They say that the man who has his health has everything, but what about the employee who has healthcare? Are they grateful? Do they use it? Does their company gain an advantage? Would yours? If so, what are the options and how should employers go about introducing a plan into an organisation?
Mark Dixon, business solutions manager for HR software company 4th Contact, explains: “It can help with sickness absence and getting people better quicker. It can help with recruitment and retention, adding value to a remuneration package or, at the very least, matching what the competition offers. Finally, it can help with public image; a company can be seen to be taking a duty of care towards the wellbeing of its staff.”
Of course this theory may not always stand up in reality. And the question of whether, and how, to introduce a healthcare plan becomes even more complicated when employers start to see what is available, and try to decide what to offer and who to offer it to. The four main healthcare options include private medical insurance, healthcare cash plans, critical illness cover and income protection schemes (see all four boxes), each of which has its own pros and cons.
So, once employers have all the facts, what is the best way to select which staff to roll their choices out to and on what basis should they do so? First, a warning. Adrian Norris, managing director of the Health and Welfare Practice at Mellon, cautions: “Don’t make any healthcare plan a contractual benefit. Once you have legally pledged to give something to someone it is very hard to withdraw from that. Instead, make a healthcare plan a discretionary benefit. This means you can change the type of the cover. Of course, employees will still not like this, but at least you are within your rights to do so.”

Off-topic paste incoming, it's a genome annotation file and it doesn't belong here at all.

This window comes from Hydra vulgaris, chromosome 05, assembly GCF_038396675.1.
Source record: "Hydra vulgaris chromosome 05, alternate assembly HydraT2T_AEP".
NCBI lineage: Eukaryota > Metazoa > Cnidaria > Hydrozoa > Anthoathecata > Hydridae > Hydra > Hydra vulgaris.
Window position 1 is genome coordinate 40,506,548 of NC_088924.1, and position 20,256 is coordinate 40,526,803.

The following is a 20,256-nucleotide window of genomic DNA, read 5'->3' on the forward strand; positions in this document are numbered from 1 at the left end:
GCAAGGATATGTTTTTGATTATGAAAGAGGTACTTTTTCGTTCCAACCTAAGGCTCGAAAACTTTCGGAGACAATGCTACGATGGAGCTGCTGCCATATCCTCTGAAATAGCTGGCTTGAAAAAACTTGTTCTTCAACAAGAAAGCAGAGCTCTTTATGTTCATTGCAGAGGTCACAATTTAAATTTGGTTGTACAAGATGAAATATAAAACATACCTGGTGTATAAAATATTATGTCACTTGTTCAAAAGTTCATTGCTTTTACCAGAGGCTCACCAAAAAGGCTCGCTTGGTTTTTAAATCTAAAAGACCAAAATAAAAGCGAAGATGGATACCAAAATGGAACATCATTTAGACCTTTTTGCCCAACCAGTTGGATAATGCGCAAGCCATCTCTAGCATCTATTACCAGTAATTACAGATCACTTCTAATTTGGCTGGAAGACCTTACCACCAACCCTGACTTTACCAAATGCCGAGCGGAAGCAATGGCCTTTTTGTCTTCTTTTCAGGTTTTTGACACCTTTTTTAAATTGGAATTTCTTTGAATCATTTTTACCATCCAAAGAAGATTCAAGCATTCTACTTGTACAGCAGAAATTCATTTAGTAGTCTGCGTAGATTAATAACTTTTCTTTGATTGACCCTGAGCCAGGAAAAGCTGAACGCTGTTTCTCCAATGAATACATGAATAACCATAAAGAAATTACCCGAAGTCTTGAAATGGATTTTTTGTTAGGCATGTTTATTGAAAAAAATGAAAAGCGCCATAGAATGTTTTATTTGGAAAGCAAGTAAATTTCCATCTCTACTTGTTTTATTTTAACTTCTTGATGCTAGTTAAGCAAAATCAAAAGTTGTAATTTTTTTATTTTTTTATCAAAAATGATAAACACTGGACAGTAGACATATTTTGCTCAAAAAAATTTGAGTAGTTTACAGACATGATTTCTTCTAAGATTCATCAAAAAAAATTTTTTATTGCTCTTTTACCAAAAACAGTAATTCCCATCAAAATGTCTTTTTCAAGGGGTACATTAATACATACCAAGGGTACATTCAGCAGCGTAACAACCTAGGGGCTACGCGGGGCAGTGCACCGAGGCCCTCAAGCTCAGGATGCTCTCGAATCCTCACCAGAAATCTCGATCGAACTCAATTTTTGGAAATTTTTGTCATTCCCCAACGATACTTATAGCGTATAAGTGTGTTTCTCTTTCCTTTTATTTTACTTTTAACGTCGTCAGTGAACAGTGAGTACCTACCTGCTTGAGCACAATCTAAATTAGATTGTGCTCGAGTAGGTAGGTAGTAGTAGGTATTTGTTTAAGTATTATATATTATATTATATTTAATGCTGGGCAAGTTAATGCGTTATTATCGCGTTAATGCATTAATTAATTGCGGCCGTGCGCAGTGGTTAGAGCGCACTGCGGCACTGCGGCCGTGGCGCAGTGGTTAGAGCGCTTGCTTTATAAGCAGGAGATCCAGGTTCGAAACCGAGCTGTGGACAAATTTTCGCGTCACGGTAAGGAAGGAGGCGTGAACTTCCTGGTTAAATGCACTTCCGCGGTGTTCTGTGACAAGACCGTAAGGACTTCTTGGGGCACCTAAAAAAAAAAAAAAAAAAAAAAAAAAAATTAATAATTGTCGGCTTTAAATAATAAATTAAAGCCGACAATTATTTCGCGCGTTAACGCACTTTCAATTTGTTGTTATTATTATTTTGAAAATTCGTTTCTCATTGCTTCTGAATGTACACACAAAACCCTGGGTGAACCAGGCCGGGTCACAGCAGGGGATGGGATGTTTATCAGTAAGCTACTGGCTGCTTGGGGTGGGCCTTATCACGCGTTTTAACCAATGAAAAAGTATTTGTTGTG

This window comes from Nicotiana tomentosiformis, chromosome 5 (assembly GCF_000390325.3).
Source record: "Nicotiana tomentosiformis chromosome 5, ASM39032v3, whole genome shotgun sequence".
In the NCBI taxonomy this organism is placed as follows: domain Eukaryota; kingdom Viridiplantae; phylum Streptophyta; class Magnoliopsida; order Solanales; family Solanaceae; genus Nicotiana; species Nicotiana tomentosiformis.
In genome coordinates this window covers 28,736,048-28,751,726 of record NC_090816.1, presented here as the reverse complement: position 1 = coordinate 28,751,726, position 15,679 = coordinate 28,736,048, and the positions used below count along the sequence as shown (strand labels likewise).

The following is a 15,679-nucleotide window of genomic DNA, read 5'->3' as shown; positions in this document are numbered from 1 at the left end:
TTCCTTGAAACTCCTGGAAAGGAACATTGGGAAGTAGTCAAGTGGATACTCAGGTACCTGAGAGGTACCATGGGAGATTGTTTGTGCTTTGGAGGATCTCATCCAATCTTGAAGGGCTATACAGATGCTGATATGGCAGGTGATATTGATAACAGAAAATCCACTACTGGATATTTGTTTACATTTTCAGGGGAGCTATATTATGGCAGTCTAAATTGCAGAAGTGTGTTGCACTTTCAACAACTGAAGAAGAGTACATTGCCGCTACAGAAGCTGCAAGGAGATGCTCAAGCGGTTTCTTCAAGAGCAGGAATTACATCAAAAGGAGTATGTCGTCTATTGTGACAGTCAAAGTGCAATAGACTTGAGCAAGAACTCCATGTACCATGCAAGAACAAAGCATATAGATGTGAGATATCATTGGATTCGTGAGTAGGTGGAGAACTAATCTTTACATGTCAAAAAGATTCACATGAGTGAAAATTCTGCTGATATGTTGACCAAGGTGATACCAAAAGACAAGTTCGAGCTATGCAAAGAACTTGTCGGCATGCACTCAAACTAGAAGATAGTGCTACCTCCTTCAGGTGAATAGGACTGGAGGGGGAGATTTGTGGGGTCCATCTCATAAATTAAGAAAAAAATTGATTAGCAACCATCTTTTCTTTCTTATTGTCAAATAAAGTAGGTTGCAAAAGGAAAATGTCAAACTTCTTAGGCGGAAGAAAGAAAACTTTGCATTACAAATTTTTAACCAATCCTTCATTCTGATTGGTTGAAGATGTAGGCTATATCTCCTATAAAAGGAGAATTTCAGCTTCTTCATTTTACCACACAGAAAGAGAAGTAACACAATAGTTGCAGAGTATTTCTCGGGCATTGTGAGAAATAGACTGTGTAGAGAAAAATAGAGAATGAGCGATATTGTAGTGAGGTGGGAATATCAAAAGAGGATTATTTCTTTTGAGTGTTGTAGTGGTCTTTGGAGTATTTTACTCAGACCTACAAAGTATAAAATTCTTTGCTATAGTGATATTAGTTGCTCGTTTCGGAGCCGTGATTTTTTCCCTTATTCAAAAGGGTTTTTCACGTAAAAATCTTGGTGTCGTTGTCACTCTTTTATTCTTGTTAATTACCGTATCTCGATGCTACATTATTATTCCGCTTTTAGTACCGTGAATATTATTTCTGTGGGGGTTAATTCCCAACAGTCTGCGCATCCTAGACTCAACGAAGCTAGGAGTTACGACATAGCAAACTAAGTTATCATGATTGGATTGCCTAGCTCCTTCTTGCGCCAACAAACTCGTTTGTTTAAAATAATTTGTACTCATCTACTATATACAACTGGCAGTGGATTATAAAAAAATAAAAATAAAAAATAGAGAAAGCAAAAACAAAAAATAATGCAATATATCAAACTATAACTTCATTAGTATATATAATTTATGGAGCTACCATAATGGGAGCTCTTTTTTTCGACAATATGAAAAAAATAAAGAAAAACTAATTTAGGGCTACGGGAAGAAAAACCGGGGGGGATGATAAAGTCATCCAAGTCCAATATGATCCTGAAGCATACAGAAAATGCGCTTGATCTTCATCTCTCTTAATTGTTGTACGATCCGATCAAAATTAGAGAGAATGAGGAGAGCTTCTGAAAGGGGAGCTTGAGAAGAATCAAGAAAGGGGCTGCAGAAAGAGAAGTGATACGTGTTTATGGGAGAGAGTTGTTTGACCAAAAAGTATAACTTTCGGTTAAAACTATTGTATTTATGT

Clearly the nature of the organisation will ultimately determine what ought to go into a healthcare plan and who it ought to be presented to. Certainly it used to be the case that any sort of healthcare plan was the preserve of upper echelon employees only but in recent years that has begun to change. “We have seen a big shift,” says Sarah Dowdall, product development director at voluntary benefits firm Motivano. “Companies are now offering healthcare plans to greater numbers of staff, usually via [flexible benefits].”
Interestingly, critical illness cover offers some of the benefits of income protection (IP) but without all of the costs. In the event of suffering total and permanent disability, or serious illness, an employee does not receive an ongoing income and everything else that comes with it. Instead, they receive a single tax-free lump sum. Note that not all conditions are covered. Most schemes will cover a core list of approved conditions, which can be extended for a further charge.